Huy, the first "free" city in Western Europe


In 1066, Prince-Bishop Theoduin of Bavaria granted the people of Huy a charter, the first of its kind in Europe, in exchange for their promise to finance the reconstruction of the Notre-Dame Church.

In the 11th century, the city of Huy was part of the principality of Liege, which itself belonged to Lower Lorraine, a duchy which stretched from the North Sea to the Jura and which had been connected to the Holy Roman Empire since 925. At the time, tensions were running particularly high with the county of Flanders, which planned to expand its territorial possessions at the expense of the empire.

Taking advantage of the absence of Emperor Henry III, who had travelled to Italy, Baldwin V, Count of Flanders, decided to attack the cities of Thuin and Huy in 1053. The small city on the Meuse was razed and the collegiate church of Notre-Dame was not spared in the onslaught.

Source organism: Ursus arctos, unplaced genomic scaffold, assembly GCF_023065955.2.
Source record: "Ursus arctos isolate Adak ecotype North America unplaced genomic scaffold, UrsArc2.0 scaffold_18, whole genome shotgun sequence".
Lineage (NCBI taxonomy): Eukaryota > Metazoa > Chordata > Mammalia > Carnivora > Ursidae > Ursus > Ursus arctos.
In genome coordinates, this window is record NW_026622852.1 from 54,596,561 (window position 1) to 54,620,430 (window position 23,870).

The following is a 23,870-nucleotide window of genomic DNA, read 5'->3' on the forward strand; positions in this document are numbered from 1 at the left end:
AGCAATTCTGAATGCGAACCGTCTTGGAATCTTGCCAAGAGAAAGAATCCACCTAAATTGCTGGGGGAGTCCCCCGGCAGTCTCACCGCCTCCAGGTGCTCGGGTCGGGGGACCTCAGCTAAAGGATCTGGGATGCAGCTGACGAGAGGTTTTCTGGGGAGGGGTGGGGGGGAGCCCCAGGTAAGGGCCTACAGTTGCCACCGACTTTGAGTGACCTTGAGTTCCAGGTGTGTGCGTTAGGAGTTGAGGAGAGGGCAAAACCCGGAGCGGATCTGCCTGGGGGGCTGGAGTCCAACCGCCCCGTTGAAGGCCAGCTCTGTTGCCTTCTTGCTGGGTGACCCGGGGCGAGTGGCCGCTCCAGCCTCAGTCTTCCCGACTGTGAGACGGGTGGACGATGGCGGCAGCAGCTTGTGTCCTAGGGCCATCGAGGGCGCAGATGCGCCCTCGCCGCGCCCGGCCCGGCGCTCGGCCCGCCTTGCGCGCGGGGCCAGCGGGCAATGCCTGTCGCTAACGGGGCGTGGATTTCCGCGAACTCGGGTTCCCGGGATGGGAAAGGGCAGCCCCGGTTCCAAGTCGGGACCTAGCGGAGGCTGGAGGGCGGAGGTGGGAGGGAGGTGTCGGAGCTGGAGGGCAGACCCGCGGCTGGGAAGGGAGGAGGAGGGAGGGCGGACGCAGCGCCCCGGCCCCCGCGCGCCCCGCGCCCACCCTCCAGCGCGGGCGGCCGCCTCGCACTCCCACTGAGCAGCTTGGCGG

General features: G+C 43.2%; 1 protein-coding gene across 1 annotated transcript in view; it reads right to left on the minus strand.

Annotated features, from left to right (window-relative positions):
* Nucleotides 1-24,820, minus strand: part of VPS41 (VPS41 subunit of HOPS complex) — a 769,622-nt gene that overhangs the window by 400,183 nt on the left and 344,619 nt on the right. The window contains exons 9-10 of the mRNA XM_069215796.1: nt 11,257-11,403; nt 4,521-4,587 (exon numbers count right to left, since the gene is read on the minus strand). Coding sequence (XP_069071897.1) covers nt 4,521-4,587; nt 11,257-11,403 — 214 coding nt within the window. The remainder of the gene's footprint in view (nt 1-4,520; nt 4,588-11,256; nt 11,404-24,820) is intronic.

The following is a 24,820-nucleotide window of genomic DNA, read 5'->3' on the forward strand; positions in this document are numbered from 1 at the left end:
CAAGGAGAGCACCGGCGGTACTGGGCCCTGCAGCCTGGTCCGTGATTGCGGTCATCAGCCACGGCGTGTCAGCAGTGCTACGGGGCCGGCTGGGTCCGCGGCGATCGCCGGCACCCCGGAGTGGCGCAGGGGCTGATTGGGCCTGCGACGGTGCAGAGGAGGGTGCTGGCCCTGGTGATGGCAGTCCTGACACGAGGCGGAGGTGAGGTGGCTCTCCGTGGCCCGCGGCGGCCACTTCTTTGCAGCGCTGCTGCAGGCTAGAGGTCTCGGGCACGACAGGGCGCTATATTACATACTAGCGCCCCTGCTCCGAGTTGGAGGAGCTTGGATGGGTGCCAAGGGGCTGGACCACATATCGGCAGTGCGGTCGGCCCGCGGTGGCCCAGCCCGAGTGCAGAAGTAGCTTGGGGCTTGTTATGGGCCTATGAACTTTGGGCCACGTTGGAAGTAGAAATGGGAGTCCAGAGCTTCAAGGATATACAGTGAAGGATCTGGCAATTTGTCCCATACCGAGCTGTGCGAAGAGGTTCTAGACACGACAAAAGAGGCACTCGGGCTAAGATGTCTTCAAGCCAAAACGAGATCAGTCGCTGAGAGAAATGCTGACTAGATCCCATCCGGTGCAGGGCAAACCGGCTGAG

In 1066, the Prince-Bishop of Liege, Theoduin of Bavaria, considered bestowing the city with a new religious edifice, but the project exceeded the latter's financial capacities. As such, he asked the people of Huy to donate half of their movable property, i.e., half of their commercial and industrial capital. And in exchange for this financial support, they were granted concessions which created favourable conditions for the economy of their city. And so, on 27 August 1066, the Prince-Bishop of Liege solemnly granted the city of Huy a charter that made its inhabitants the first free burghers in Western Europe.

Among the new rights granted at the time were the right of custody of the castle in the event of an episcopal vacancy, the guarantee of the right of asylum, the inviolability of their home, the abolition of private vengeance and the right of resistance in the event of abuse or exaggerated demands by the lord.